Week 18 In Review – 2014


  • BSides Chicago 2014 Videos – www.irongeek.com
    These are the videos from the BSides Chicago conference. You can watch and download all the videos from here.
  • Q1 2014 Mobile Threat Report – www.f-secure.com
    f-secure’s Mobile Threat Report for Q1 2014 is out! Here’s a couple of the things they cover in it.


  • Egress Testing using PowerShell – labofapenetrationtester.com
    Imagine that you pwned a box during a pen test. You want to know if it is possible to acess the internet/other network on any port. This is what egress testing is. You can use the scripts this way.
  • Corrupting the ARM Exception Vector Table – doar-e.github.io
    This article is going to describe how the ARM Exception Vector Table (EVT) can aid in kernel exploitation in case an attacker has a write what-where primitive. It will be covering a local exploit scenario as well as a remote exploit scenario.

Vendor/Software patches

  • Adobe Update Nixes Flash Player Zero Day – krebsonsecurity.com
    Adobe Systems Inc. has shipped an emergency security update to fix a critical flaw in its Flash Player software that is currently being exploited in active attacks. The exploits so far appear to target Microsoft Windows users, but updates also are available for Mac and Linux versions of Flash.
  • Microsoft Issues Fix for IE Zero-Day, Includes XP Users – krebsonsecurity.com
    Microsoft has issued an emergency security update to fix a zer0-day vulnerability that is present in all versions of its Internet Explorer Web browser and that is actively being exploited.


  • New Zero-Day Exploit targeting Internet Explorer Versions 9 through 11 Identified in Targeted Attacks -fireeye.com
    FireEye Research Labs identified a new Internet Explorer (IE) zero-day exploit used in targeted attacks. The vulnerability affects IE6 through IE11, but the attack is targeting IE9 through IE11.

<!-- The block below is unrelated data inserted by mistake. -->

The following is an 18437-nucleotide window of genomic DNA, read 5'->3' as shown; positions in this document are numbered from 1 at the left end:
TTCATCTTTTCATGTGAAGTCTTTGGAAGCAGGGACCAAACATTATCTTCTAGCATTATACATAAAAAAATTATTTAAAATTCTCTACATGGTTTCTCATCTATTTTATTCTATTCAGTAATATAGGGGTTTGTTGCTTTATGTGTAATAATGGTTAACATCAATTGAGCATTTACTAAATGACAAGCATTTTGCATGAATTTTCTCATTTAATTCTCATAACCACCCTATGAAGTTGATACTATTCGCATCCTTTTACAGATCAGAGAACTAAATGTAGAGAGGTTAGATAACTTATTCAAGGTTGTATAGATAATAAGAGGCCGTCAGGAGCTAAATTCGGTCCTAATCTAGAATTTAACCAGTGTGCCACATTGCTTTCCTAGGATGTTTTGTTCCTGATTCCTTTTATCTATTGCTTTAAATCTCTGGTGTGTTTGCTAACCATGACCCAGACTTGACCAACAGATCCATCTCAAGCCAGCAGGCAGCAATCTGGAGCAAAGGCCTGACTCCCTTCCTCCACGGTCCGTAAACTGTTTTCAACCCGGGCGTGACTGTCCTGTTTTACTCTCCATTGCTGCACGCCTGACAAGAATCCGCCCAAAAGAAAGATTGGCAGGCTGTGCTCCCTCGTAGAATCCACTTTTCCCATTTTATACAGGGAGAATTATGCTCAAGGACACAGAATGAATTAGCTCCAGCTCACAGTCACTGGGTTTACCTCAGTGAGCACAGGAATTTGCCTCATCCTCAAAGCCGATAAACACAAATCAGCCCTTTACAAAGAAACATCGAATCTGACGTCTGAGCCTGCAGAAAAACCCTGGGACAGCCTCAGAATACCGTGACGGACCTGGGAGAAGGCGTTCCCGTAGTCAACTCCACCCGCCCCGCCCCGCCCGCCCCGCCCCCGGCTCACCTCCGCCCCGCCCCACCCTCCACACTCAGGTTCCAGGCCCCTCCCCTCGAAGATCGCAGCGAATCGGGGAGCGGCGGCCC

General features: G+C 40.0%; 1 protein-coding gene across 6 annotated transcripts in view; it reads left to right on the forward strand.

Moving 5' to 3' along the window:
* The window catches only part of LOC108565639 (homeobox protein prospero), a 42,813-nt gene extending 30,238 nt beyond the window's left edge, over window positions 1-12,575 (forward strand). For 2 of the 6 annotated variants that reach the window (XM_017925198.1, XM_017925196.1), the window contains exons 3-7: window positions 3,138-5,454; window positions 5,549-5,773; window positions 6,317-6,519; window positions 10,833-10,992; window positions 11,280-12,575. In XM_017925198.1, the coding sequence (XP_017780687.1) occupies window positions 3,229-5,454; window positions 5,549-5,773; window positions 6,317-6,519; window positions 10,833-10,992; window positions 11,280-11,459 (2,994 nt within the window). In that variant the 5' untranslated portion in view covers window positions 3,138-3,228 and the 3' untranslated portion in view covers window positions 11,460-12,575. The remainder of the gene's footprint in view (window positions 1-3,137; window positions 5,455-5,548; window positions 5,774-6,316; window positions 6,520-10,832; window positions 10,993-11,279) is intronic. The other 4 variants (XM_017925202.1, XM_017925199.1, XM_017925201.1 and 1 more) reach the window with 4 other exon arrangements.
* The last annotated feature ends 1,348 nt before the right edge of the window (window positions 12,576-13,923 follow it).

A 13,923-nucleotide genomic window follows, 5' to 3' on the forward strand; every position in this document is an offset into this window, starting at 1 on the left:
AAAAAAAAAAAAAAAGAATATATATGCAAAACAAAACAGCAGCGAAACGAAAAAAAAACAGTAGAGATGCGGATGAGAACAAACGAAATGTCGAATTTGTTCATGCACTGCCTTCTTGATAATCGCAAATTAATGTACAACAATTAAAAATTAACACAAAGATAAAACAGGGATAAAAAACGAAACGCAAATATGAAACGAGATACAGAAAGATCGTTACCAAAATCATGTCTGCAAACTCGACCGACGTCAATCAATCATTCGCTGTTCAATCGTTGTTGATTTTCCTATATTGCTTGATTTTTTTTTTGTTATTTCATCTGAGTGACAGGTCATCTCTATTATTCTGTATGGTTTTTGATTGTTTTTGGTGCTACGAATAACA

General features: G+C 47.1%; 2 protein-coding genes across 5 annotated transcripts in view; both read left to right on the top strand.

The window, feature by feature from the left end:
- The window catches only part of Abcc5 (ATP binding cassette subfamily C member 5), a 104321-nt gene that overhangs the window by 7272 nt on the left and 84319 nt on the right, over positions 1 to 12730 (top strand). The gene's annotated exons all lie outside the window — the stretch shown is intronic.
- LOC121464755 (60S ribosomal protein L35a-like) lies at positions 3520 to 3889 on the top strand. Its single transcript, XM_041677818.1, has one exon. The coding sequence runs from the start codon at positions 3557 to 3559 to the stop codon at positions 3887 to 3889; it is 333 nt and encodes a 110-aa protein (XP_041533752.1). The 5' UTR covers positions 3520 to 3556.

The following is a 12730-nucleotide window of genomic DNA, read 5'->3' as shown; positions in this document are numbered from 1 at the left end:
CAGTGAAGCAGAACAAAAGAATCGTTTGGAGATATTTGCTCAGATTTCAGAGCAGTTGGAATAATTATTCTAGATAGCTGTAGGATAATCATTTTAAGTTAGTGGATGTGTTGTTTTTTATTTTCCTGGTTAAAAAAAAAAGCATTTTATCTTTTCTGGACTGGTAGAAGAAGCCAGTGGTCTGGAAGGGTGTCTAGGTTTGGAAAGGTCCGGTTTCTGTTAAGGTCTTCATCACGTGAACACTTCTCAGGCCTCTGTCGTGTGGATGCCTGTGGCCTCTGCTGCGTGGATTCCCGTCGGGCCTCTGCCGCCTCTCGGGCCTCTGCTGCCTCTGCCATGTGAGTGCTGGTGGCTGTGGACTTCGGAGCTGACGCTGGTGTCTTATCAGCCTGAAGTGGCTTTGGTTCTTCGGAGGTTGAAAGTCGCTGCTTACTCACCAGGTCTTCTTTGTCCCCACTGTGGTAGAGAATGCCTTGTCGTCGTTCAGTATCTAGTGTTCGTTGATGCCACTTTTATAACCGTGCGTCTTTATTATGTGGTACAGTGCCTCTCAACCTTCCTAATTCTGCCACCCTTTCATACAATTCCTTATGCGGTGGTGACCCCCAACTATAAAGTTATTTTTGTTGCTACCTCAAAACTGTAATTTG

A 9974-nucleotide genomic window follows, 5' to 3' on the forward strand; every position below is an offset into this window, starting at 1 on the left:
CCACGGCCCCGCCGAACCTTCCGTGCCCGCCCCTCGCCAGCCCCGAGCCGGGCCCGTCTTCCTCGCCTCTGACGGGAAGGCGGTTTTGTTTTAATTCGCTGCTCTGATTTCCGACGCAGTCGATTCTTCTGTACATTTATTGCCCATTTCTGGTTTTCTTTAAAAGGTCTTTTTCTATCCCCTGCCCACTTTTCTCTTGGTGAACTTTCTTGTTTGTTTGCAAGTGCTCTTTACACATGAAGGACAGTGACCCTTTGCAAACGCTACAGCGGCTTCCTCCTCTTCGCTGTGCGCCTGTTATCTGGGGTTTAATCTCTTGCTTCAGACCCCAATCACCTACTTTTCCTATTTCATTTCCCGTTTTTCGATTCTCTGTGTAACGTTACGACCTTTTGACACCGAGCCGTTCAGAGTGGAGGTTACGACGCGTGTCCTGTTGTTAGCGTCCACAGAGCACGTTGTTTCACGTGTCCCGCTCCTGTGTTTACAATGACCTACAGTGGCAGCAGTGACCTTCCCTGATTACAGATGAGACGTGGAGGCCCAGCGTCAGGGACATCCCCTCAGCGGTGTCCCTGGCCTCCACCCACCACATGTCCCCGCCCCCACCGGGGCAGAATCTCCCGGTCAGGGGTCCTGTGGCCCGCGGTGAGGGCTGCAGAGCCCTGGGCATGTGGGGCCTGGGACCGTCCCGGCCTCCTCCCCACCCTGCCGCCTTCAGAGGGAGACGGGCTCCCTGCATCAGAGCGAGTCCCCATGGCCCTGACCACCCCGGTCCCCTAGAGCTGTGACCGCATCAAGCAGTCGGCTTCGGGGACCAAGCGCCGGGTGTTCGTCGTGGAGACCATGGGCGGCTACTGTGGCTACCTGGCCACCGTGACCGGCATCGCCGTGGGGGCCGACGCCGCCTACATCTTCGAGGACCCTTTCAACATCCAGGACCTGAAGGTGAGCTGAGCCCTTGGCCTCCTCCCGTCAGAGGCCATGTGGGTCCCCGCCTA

• Critical Holes in OAuth, OpenID Could Leak Information, Redirect Users -threatpost.com
    A serious vulnerability in the OAuth and OpenID protocols could lead to complications for those who use the services to log in to websites like Facebook, Google, LinkedIn, Yahoo, Microsoft, PayPal among many others. The vulnerability, discovered by Wang Jing, a PhD student in mathematics at the Nanyang Technological University in Singapore, could allow attackers to steal personal data from users and redirect them to questionable sites.

    • Security Flaw Found in OAuth and OpenID, Here’s What It Means for You -lifehacker.com
      A bug has been found in OpenID and OAuth 2.0, two authentication programs that let you log into web sites using your Google, Facebook, and other major accounts. Here’s what you need to know about the security flaw.
    • How Facebook Connect (And Other Social Logins) Can Expose You To Hackers -readwrite.com
      Because of the flaw, an attacker can trick a user into thinking he or she is signing in via Facebook or Google and then redirect them to a malicious website. From there, depending on the level of access granted, it can expose your personal information, your contacts, your friends list, or in the case of Google Apps, stored data.
  • What Apple Missed to Fix in iOS 7.1.1 -andreas-kurtz.de
    Andreas noticed that email attachments within the iOS 7 MobileMail.app are not protected by Apple’s data protection mechanisms. he reported these findings to Apple. They responded that they were aware of this issue.

Other News

  • Hackers Can Mess With Traffic Lights to Jam Roads and Reroute Cars -www.wired.com
    According to one researcher, parts of the vehicle traffic control system installed at major arteries in U.S. cities and the nation’s capital are so poorly secured they can be manipulated to snarl traffic or force cars onto different streets. Cesar Cerrudo, an Argentinian security researcher with IoActive who examined the systems and plans to present his findings at the upcoming Infiltrate conference in Florida.
  • It’s Insanely Easy to Hack Hospital Equipment -www.wired.com
    In a study spanning two years, Erven and his team found drug infusion pumps–for delivering morphine drips, chemotherapy and antibiotics–that can be remotely manipulated to change the dosage doled out to patients.

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